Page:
Depository services include checking and savings accounts, and transfer of funds (e-payments through online banking or debit cards). A number of regulations affect the rules governing these services and protect your rights to receive timely information about fees and interest paid. Your account agreement, descriptive brochures provided by banks, and bank staff can explain terms and answer questions you may have. You should also review "Answers About Bank Accounts" on HelpWithMyBank.gov.
Checking and Savings Accounts
The Federal Deposit Insurance Corporation (FDIC) insures all types of deposits—CDs and checking, savings, money market, and NOW accounts—held in all FDIC-insured depository institutions, including national banks. The permanent standard insurance amount is $250,000, per depositor, per insured depository institution for each account ownership category.
For more information about deposit insurance, visit the FDIC's website. In addition, bankers and consumers can call the FDIC at (877) ASK-FDIC (275-3342) for information on FDIC insurance coverage.
Electronic Fund Transfers
Electronic fund transfers (EFTs) instruct a financial institution to either credit or debit your account electronically. ATM transactions, direct payroll deposits, and online banking are examples of EFTs. To protect your rights in these transactions, the Electronic Fund Transfer Act (EFTA)
- restricts unsolicited issuance of ATM cards.
- requires institutions to inform you about EFT service terms and conditions.
- generally requires institutions to document EFTs with receipts and/or account statements.
- limits your liability for unauthorized transfers.
- establishes procedures to resolve errors.
See "Answers About Bank Accounts" for more information.
Expedited Funds Availability
The Expedited Funds Availability Act requires banks to use a standardized hold period on deposits and to let you know when funds from deposits will be available. Many banks will post this information in the customer service area. See "Answers About Funds Availability" for more information.
Understanding Regulation CC (Availability of Funds)
When depositing items other than cash, it is important for consumers to understand the difference between available funds and collected funds.
Under Regulation CC, when an official instrument is deposited into a consumer's bank account, the bank must make those funds available to the consumer on the next business day. It takes approximately 10 days for a check to go through the clearing process:
- The payee deposits the check.
- The depositary bank sends the check for collection.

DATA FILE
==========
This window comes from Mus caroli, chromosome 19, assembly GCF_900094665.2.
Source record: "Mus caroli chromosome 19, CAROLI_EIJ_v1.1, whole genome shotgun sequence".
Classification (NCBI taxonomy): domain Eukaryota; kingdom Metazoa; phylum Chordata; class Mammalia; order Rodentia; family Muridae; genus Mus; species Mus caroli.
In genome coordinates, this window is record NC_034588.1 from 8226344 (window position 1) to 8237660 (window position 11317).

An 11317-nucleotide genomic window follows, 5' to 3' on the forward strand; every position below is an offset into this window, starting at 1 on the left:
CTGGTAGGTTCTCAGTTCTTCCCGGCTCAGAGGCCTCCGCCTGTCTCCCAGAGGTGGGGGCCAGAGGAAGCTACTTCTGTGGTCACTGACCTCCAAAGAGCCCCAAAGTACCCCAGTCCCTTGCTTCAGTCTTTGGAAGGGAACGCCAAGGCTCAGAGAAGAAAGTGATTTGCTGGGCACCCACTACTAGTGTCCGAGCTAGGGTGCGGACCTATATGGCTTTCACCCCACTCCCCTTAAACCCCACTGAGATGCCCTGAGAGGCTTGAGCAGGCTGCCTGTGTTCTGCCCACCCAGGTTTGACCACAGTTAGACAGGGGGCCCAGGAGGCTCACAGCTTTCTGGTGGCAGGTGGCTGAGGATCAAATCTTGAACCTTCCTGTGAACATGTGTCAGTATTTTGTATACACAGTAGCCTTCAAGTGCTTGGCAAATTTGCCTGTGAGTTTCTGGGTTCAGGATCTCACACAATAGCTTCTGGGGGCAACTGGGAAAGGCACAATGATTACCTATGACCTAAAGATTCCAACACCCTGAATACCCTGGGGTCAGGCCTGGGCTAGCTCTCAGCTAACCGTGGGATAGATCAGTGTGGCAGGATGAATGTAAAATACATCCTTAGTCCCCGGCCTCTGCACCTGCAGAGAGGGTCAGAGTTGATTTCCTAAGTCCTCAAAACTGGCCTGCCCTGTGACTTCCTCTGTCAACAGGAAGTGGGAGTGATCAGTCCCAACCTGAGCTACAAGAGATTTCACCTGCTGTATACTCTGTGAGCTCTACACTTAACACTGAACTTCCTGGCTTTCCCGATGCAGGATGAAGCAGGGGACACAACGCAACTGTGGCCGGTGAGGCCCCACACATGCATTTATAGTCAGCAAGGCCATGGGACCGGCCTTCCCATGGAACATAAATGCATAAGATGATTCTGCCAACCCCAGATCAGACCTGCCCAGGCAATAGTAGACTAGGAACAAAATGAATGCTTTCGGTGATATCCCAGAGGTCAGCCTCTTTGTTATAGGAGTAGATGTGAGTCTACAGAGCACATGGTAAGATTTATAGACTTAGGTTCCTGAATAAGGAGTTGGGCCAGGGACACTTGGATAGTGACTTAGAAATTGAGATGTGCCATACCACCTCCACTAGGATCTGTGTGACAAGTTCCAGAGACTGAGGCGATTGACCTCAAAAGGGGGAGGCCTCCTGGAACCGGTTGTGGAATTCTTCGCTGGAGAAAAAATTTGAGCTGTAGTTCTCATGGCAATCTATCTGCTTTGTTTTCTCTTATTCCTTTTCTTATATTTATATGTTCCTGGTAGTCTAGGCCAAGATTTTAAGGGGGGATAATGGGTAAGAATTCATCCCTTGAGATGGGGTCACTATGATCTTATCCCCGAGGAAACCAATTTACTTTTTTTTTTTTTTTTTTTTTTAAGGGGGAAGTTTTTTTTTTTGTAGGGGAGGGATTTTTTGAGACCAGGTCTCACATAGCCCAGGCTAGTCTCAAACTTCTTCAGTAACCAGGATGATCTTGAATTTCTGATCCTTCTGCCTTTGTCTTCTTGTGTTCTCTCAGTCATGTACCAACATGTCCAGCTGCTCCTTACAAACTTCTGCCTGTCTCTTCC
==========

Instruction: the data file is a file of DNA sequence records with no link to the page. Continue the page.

- The check is sent from the depositary bank to the Federal Reserve Bank or clearinghouse and then to the paying bank (drawee).
- The check is presented to the paying bank for payment.
- If the check is good, the paying bank sends payment (collected funds); however, if the check is bad, the paying bank returns the item as unpaid (uncollected funds).
- If the item is returned as unpaid, the depositary bank then debits the payee's account for the amount of uncollected funds.
Interest on Deposits
You are probably familiar with the interest you can earn on savings accounts, money market accounts, and CDs. Banks may also pay interest on certain types of checking accounts. Depending on the type of account, the bank may restrict you to a certain number of withdrawals over a specified period. Early withdrawals on some types of accounts may result in an interest penalty. Your bank must provide you with information about the types of deposit accounts available to you, how and when they pay interest, and any restrictions on withdrawals, including early withdrawal penalties. See "Answers About Bank Account Disclosures" and "Answers About Interest-Bearing Accounts" for more information.
Overdraft protection is another service related to checking accounts. "Protecting Yourself from Overdraft and Bounced-Check Fees" (PDF) provides information to help you avoid overdrafts and make informed decisions regarding the purchase of overdraft protection. Also see "Answers About Overdraft/NSF Fee and Protection" for more information.
Under Regulation D, the Board of Governors of the Federal Reserve System (FRB) requires depository institutions (such as banks) to hold a certain amount of funds in reserve against their customers' deposits. The FRB uses reserve requirements (or reserve ratios) as one of the tools of monetary policy to manage the supply, availability, and cost of money. The FRB's overall goal is to maintain a healthy economy, with maximum employment and stable prices and interest rates. Read In Plain English: Making Sense of the Federal Reserve on the FRB's website for more information.
Time accounts are typically savings accounts that require you to leave your funds in the account for a fixed term. Usually these types of accounts require you to provide a certain amount of notice or to pay a penalty or fee if you remove your funds before the end of the term. See "Answers About Bank Accounts" for more information.
Truth in Savings
The Truth in Savings Act (TISA) entitles you to receive information from depository institutions to help you shop for financial services and make informed decisions about your accounts. TISA requires these institutions to give you information about fees, the annual percentage yield, the interest rate, and other terms for deposit accounts. You are entitled to receive this information
- when you open an account,
- upon request,
- when the terms of your account are changed,
- when a periodic statement is sent, and
- for most time accounts, before the account matures.
In general, a "time account" is a savings account that requires you to leave your funds in the account for a fixed term. Usually these types of accounts require you to provide a certain amount of notice or to pay an interest penalty if you remove your funds before the fixed term ends. See "Answers About Bank Accounts" for more information.